It came to my attention that a new show, Meet The Russians, is launching on Fox in late September. We are promised "a jaw-dropping world of unbelievable riches and extraordinary characters" in this reality TV series about the super-wealthy Russians living in London. "This is a Russian fairy tale with a difference", trumpets Fox in its promotion campaign.
Understandably, as a Russian living in London, I am horrified. I've paid little attention to The Only Way Is Essex, Made in Chelsea or Geordie Shore but this one is a bit too close to home.
For starters, it seems to me that TV makers have long assumed that the viewers are happy to switch off their brains as soon as they turn on the telly. We are allegedly so happy to conform our views to the stereotypes we are being offered, such as "orange Essex girls" or "double-barrelled ladies who lunch in Chelsea", that we would not want anything, other than what we have been suspecting all along: the Russians love their vodka, they wear real fur, and they are fabulously rich.
I am sure we'll all have a good chuckle, "meeting the Russians", but what worries me is that stereotypes stick.
Since there are 300,000 Russians living in London as the Telegraph reports, has anyone thought of making a series where we could meet genuinely interesting, intelligent, inspiring Russians? No, I thought not.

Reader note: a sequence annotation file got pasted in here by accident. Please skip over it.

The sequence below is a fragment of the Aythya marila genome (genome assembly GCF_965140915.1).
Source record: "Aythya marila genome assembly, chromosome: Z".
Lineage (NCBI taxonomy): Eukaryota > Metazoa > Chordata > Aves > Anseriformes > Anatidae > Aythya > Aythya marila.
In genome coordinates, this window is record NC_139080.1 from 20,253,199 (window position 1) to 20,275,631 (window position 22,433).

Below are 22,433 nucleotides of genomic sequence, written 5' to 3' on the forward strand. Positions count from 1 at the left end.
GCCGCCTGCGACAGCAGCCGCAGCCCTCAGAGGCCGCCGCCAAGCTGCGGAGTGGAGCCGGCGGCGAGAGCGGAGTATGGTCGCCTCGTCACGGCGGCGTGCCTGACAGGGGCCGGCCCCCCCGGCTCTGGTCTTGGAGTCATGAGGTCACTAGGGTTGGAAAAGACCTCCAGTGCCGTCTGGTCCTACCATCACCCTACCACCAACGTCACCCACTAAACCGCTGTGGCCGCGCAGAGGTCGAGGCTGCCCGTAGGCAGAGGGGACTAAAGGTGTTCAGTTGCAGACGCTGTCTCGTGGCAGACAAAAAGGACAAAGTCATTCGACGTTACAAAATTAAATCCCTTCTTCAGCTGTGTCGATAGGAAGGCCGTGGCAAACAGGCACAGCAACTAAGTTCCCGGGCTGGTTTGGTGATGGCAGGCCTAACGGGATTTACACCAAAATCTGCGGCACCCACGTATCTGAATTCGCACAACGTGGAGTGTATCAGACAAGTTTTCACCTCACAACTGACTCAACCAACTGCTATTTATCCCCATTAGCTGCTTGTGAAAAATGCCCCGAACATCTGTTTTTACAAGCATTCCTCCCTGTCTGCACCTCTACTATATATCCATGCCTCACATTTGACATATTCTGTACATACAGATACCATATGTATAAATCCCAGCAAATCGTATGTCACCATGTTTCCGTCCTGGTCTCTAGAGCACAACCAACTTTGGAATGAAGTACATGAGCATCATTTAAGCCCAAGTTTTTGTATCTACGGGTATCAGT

Yet, among 300,000 Russian Londoners you'll find Valery Gergiev, the principal conductor of the London Symphony Orchestra, regularly performing to standing ovations at the Barbican and at the Proms and Alina Ibragimova, a 28-year-old exceptionally talented violinist. Yana Peel, Chief Executive of the world's leading forum for live debate, Intelligence Squared, was recently selected for the Mont Blanc Award for Arts Patronage, acknowledging her philanthropic contribution to education and visual arts. Political scientist Alena Ledeneva of the University College London published two books critically examining the governing system of Putin's Russia, "How Russia Really Works" and "Can Russia Modernise?".
For those, wanting to meet the Russians who won't make you cringe, Pushkin House in Bloomsbury is an educational, not-for-profit enterprise, promoting Russian culture in London with events ranging from music recitals to talks on how to climb Elbrus. Russian Art Week is taking place on 22-29 November with exhibitions and related events showcasing Russian art in London.
I am a Russian living in London, and whilst I would not say "No" to a shot of frozen Russian vodka and blinis with caviar on a special occasion, I hope that through my work at Ladies Who Impress, celebrating female role models, I inspire a different reaction than an overwhelming urgency to reach for the remote control.